APPD Market Report Article
SE QueenslandMay 31, 2022
Opening of borders improves sentiment among retailers
- Queensland’s year-on-year retail turnover growth has dropped from 5.3% in January 2022 to 4.9% in February 2022. Turnover growth in the state has now fallen below the national average (5.3% y-o-y). However, Queensland is the third highest of all states behind Western Australia (7.2%) and Victoria (9.0%).
- Retail turnover has been driven by annual growth in cafes, restaurants and takeaway food (18.2%) and clothing, footwear and personal accessories (16.8%). While a dint in consumer sentiment was brought on in January by the Omicron variant, an upward trend in foot traffic eventuated in February. The opening of international borders has also created positive sentiment among retailers.
Construction costs remain high with a slow delivery of projects
- No retail projects completed in the quarter. The completion of stage one of Queen Street Village in Southport (9,700 sqm), involving a four-storey shopping and entertainment centre, has been pushed out for a third time and is now due to complete in late May. There are currently eight projects under construction set to supply 91,800 sqm of retail space to SEQ over the course of the next two years.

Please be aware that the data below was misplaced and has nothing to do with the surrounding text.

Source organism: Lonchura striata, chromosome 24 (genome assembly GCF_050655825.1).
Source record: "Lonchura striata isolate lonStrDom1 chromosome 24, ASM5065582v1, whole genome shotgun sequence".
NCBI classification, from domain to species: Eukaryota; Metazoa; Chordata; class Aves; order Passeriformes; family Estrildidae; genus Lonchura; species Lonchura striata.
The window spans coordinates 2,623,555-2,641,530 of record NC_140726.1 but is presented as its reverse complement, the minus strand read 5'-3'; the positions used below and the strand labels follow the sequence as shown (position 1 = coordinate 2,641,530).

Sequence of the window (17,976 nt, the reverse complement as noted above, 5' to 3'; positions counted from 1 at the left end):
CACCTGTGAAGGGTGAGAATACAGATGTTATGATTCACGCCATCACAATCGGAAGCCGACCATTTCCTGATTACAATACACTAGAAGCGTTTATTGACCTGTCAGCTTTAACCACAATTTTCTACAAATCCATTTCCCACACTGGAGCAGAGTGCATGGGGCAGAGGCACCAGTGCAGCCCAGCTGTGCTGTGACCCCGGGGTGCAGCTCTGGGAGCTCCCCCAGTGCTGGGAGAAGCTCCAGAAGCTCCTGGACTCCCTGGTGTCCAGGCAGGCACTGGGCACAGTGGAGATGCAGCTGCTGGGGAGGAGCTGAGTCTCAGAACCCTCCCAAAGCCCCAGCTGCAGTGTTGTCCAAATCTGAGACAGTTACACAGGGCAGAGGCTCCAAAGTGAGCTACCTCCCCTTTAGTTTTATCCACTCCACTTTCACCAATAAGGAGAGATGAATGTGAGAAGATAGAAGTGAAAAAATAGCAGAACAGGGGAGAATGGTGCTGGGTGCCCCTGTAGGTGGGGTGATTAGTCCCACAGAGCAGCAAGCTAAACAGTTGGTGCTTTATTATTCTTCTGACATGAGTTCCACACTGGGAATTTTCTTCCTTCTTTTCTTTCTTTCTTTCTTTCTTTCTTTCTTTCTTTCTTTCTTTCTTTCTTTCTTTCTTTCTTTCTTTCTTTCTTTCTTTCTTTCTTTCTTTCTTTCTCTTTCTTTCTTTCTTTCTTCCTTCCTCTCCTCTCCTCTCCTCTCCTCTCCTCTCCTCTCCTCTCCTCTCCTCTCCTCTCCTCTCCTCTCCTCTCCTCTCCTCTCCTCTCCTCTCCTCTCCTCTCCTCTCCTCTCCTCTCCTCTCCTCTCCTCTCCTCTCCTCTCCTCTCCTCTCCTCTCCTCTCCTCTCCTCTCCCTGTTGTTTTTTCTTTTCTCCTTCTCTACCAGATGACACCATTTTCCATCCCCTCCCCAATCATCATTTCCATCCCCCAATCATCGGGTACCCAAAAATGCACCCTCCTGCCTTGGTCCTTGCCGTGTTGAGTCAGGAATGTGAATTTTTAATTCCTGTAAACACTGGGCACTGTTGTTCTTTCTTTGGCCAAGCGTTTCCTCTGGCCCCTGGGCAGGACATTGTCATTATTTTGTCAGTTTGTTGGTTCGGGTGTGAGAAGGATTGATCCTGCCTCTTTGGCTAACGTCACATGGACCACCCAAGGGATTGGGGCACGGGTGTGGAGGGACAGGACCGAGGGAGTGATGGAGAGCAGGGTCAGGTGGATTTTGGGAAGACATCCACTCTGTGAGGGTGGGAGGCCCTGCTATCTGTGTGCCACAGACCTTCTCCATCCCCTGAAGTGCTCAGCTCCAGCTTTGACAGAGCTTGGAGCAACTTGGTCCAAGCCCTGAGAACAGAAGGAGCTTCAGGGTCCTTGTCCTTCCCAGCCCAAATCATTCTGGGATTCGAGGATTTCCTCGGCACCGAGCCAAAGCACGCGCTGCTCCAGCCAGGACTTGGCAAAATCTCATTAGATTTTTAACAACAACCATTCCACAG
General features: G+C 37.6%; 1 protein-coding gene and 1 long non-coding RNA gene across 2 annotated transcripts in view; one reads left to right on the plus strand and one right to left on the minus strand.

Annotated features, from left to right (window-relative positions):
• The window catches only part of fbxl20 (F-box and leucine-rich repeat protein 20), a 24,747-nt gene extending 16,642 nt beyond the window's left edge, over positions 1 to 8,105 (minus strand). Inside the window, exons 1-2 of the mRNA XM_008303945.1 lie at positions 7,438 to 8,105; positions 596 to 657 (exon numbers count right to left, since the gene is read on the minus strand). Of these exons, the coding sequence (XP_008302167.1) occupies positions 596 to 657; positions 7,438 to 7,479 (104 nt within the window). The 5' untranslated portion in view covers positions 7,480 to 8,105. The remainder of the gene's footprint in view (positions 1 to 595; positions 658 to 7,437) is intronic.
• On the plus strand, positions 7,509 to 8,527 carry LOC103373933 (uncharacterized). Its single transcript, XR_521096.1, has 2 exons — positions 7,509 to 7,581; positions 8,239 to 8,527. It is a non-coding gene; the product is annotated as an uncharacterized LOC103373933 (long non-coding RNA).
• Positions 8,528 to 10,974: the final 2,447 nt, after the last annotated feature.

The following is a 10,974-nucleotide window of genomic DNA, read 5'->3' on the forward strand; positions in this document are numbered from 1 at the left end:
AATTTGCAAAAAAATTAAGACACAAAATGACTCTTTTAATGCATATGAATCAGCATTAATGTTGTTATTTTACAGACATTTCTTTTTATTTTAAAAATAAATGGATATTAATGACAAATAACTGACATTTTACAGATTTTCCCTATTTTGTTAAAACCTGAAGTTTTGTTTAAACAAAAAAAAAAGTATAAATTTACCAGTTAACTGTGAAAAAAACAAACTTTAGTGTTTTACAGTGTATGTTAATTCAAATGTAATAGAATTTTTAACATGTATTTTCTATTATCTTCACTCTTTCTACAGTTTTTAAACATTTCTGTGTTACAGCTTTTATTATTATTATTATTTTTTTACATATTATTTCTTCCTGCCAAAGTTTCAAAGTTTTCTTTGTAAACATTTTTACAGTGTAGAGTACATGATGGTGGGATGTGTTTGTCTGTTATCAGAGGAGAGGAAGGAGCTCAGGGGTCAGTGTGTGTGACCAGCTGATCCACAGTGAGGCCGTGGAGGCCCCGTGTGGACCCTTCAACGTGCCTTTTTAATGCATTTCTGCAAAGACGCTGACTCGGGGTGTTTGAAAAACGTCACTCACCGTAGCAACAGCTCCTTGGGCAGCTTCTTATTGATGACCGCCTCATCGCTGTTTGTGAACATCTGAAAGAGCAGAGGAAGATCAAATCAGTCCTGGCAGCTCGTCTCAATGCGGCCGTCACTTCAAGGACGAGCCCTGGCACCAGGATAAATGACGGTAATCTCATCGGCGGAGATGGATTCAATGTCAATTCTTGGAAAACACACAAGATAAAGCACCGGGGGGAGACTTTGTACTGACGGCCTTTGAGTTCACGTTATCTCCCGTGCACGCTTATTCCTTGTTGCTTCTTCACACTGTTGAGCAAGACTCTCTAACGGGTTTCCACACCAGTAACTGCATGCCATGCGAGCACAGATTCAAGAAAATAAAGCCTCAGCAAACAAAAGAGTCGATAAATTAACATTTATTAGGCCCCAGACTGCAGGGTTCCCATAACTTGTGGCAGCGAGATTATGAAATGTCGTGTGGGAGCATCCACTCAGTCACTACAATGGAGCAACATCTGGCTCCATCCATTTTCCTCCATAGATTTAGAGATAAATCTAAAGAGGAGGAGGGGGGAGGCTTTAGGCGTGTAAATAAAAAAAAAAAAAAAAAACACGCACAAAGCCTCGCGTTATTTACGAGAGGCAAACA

- The supply pipeline remains moderate with 135,400 sqm of retail developments with plans approved and 92,100 sqm with plans submitted. This pipeline is dominated by LFR (39%) and neighbourhood centre projects (34%). Remaining sub-sectors in the pipeline include ‘other’ retail (18%) and sub-regional (8%) projects.
Convenience-based retail assets have strong appeal
- Gross rents for large format retail, neighbourhood, and sub-regional centres remained stable over the quarter. CBD rents recorded a continual steep decline of 5.0% while regional centres recorded a decline of 0.25% highlighting the challenging leasing conditions for these sub-sectors.
- Yields across regional and CBD sub-sectors remained unchanged over the quarter. Neighbourhood yields tightened most significantly over the quarter tightening on the upper end by 50 bps and 75 bps on the lower end. Large format retail centres tightened by 25 bps on both upper and lower ends while sub-regionals tightened by 25 bps on the upper end.
Outlook: Appetite is growing for major retail assets
- Moving on from COVID-19 with relaxed restrictions and the opening of international borders over the quarter, CBD retail is anticipated to improve over 2022 as office workers, tourists and students slowly begin to return to Queensland. Discretionary spending is posed to overtake the lockdown resilient non-discretionary spending going forward as consumers learn to live with the virus.
- Convenience-based retail assets will continue to be the most attractive subsectors to investors in the short term given their ability to provide resilient income streams. However, an improving appetite for major retail assets is set to continue going forward given the strength of economic recovery and the stabilisation of retail valuations.